When washing your hair is a win

After 3 days of being nearly bed-ridden & moping around the house I finally decided I had enough. It wasn’t because the muscle spasms in my back disappeared or the pain suddenly became bearable. It was because I remembered who I am, what else I have dealt with and how this was just one of those difficult moments I needed to overcome.

Sounds great? A lot easier said than done.

Admittedly, I did sulk a bit. I even cried.

3 weeks ago, I climbed a volcano and look at me now. I can’t even lift my arms above my head long enough to wash my hair. The pity party in my head was arriving and this scene was getting all too familiar. Memories of better days, comparison to current state, the spiralling into the dreaded “why me?” & finally climaxing to a predictable “life-sucks” mode. Ever notice how easy it is to delve into the vicious cycle of self-doubt & negativity?

Finally, I realized something. That constant positive upwards sloping line you see in economics text books isn’t really how life is – not in terms one’s achievements or personal fitness journey. Journeys have ups and downs. You can’t measure your achievements against a constant metric. One day you climb a mountain or you do an extra set at the gym on leg day. But on others, getting out of bed or getting the strength to wash your hair despite excruciating pain, is a victory. It’s not about how high the peak or fat the bonus. What defines you is how well you overcome the obstacles along the way. Life is about moments and how you survive them, or excel at them. How many bumps do you overcome and come back up fighting?

I share this revelation for 2 reasons:

  • Struggle behind that smile: A lot of people out there seem to think my life is just peachy without any problems, struggles or real issues that need to be overcome. To be honest, I’ve stopped caring how I am being perceived by people who don’t know me (and working on not caring about those who do know me but whom I don’t care much about 🙂  ). However, it is not okay to judge people simply because they seem like they are “put together.” Don’t punish someone because they are happy and smiling. You don’t know the struggle behind that smile. They might just be survivors.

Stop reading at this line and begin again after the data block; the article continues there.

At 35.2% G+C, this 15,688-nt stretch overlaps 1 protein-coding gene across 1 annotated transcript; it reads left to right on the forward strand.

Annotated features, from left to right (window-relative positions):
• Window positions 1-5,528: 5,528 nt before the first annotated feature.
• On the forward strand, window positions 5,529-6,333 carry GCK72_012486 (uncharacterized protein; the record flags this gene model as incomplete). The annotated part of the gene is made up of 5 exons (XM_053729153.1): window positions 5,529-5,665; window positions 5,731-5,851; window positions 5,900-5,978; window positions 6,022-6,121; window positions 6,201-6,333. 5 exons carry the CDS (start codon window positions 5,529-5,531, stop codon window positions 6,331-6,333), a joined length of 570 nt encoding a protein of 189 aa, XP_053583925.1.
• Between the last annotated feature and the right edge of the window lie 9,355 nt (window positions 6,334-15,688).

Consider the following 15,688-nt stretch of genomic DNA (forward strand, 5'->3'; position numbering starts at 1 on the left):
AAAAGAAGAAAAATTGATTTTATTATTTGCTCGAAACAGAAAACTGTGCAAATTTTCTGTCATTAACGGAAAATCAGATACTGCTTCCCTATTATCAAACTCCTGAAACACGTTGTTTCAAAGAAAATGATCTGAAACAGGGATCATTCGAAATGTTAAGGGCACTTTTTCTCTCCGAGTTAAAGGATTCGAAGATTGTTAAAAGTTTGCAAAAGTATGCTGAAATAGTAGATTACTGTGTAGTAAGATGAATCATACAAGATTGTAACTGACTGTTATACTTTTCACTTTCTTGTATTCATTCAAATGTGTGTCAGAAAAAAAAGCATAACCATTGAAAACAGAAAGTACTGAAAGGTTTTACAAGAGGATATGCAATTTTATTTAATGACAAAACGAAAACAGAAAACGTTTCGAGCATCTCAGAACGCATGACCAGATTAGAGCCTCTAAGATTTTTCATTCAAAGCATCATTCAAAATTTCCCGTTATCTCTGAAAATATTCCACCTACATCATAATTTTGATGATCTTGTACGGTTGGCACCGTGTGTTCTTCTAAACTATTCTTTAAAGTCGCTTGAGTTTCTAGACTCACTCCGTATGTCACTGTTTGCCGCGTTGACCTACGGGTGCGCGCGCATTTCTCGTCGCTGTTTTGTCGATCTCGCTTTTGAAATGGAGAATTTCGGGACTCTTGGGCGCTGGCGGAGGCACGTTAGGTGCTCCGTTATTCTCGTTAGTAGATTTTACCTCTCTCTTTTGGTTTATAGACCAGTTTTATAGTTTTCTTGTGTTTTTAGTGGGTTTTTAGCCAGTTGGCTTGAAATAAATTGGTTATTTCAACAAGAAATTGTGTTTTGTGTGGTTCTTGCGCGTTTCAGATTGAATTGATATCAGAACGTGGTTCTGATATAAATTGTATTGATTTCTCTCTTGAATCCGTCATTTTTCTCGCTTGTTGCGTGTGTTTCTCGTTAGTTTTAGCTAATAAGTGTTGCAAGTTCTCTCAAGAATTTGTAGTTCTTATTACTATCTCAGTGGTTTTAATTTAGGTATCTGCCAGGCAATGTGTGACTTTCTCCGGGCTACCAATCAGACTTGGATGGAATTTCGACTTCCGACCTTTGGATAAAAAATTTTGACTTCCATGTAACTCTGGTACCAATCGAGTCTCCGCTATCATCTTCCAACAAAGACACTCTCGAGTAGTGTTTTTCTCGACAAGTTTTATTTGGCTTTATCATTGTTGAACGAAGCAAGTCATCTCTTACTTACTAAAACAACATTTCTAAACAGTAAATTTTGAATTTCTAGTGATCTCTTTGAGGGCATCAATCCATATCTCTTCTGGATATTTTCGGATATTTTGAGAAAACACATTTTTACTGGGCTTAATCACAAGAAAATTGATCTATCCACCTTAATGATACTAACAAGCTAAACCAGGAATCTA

• Own your journey: To tell people who are experiencing an ongoing injury or condition that it’s okay to have off days. We love imagining our journey whether it’s fitness, or success according to a straight line where each day we’re supposed to get better & better until one day at the end of the line, at the “top” we reach perfection. That’s not the way it works and thinking like that is dangerous. Yes, have goals but break it down to putting in your best every day, given the existing challenges, circumstances, & issues, you currently face. No one else knows your journey like you do.

Some days, it might just be enough that you were able to wash your hair & put a smile on your face. And that’s okay, because you’ll live to climb another mountain.

 

 

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